ˇˇˇˇThe Temple preserved the slang of the seventeenth century; Bicetre, when it was a prison, preserved the slang of Thunes.;ˇˇˇˇOn her side, she had confided to him that she had been brought up at the Petit-Picpus convent, that her mother, like his own, was dead, that her father's name was M. Fauchelevent, that he was very good, that he gave a great deal to the poor, but that he was poor himself, and that he denied himself everything though he denied her nothing.!ˇˇˇˇ1830 had its germ in 1823. The Spanish campaign became in their counsels an argument for force and for adventures by right Divine.!ˇˇˇˇ"Do you know, Mary, what I've been thinking?" he began, immediately thinking aloud in his wife's presence now that they had made it up.,CHAPTER I .,ˇˇˇˇIn their rear, more than a mile from Mikulino where the forest came right up to the road, six Cossacks were posted to report if any fresh columns of French should show themselves.,ˇˇˇˇLong live the Republic!.
Anything you can do at the Post Office you can do right from your desk… 24/7.
ˇˇˇˇIn short, I am doing what I can, I suffer with the same universal suffering, and I try to assuage it, I possess only the puny forces of a man, and I cry to all:;? Leo Tolstoy,ˇˇˇˇThere is nothing left to us of our days of prosperity!,,? Leo Tolstoy, ,ˇˇˇˇ"That's right, one and twenty years of age, no profession, twelve hundred livres a year, Madame la Baronne de Pontmercy will go and purchase a couple of sous' worth of parsley from the fruiterer.";ˇˇˇˇThe best way to look at the soul is through closed eyes.!
ˇˇˇˇThe glass must be violet for iron jewellery, and black for gold jewellery.,ˇˇˇˇThey shut the door and all sat down..ˇˇˇˇAgain real events mingled with dreams and again someone, he or another, gave expression to his thoughts, and even to the same thoughts that had been expressed in his dream at Mozhaysk....ˇˇˇˇWhich of the two will hurl the other over?,LastIndexNext,ˇˇˇˇ"One of Platov's Cossacks says that Platov's corps is joining up with the main army and that Kutuzov has been appointed commander in chief. He is a very shrewd and garrulous fellow.".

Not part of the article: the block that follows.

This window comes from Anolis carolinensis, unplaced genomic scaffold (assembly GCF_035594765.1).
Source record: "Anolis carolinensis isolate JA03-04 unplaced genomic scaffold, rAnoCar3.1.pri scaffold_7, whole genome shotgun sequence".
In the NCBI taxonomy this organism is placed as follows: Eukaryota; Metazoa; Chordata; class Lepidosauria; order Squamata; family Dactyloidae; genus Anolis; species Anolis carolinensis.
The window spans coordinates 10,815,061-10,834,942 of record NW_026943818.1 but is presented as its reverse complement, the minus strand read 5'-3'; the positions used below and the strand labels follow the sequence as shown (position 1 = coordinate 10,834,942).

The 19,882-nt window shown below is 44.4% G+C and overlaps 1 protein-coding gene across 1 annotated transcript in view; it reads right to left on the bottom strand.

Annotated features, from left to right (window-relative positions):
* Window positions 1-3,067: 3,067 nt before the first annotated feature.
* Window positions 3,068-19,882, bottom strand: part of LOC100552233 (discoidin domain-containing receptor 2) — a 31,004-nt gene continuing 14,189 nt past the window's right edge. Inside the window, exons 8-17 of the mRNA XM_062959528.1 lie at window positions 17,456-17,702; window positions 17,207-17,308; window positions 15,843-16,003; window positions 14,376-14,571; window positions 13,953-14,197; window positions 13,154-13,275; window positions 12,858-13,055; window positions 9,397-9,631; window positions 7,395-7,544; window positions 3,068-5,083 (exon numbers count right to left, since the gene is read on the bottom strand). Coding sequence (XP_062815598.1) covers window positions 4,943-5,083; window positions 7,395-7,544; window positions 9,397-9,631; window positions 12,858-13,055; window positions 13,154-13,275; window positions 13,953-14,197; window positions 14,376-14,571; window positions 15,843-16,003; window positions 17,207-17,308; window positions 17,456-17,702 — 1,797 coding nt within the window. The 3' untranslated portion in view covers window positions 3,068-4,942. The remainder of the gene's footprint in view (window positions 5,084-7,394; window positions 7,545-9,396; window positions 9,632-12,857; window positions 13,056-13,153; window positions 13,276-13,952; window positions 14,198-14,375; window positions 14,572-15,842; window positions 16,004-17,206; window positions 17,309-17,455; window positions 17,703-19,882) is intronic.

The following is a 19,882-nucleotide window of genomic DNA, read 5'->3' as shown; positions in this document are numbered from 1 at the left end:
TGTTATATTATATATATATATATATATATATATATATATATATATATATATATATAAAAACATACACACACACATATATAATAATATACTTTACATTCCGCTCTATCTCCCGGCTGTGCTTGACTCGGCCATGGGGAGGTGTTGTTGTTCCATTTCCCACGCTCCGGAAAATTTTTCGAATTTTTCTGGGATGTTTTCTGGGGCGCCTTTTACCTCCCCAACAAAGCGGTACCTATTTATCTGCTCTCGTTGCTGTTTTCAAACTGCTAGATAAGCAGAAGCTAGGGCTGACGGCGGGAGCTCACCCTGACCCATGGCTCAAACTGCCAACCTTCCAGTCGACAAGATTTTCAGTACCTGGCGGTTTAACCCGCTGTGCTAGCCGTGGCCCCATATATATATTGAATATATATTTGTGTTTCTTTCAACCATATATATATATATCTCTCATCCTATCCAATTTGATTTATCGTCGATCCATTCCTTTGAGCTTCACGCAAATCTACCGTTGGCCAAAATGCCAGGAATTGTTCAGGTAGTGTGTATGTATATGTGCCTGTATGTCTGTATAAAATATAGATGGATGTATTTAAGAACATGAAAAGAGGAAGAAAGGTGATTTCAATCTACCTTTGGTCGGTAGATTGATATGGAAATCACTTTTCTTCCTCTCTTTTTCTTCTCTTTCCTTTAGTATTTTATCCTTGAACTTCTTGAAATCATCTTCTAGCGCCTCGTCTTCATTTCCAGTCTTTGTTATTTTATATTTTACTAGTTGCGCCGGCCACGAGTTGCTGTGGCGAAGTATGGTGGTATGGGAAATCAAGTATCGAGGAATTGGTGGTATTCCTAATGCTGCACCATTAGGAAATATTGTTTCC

,ˇˇˇˇNo; he is thinking that it is with the feet that one dances; so, when he has succeeded in severing his fetters, his first idea is that now he can dance, and he calls the saw the bastringue (public-house ball).--A name is a centre; profound assimilation.--The ruffian has two heads, one of which reasons out his actions and leads him all his life long, and the other which he has upon his shoulders on the day of his death; he calls the head which counsels him in crime la sorbonne, and the head which expiates it la tronche.--When a man has no longer anything but rags upon his body and vices in his heart, when he has arrived at that double moral and material degradation which the word blackguard characterizes in its two acceptations, he is ripe for crime; he is like a well-whetted knife; he has two cutting edges, his distress and his malice; so slang does not say a blackguard, it says un reguise.--What are the galleys? A brazier of damnation, a hell.,CHAPTER XVII ,ˇˇˇˇ"But you'll be late for dinner.";ˇˇˇˇI am dreaming! can this be? no, it is not! but yes! why, no! etc.,ˇˇˇˇAnd embracing her daughter, the countess began to weep for the first time. ,ˇˇˇˇ"It is she!",....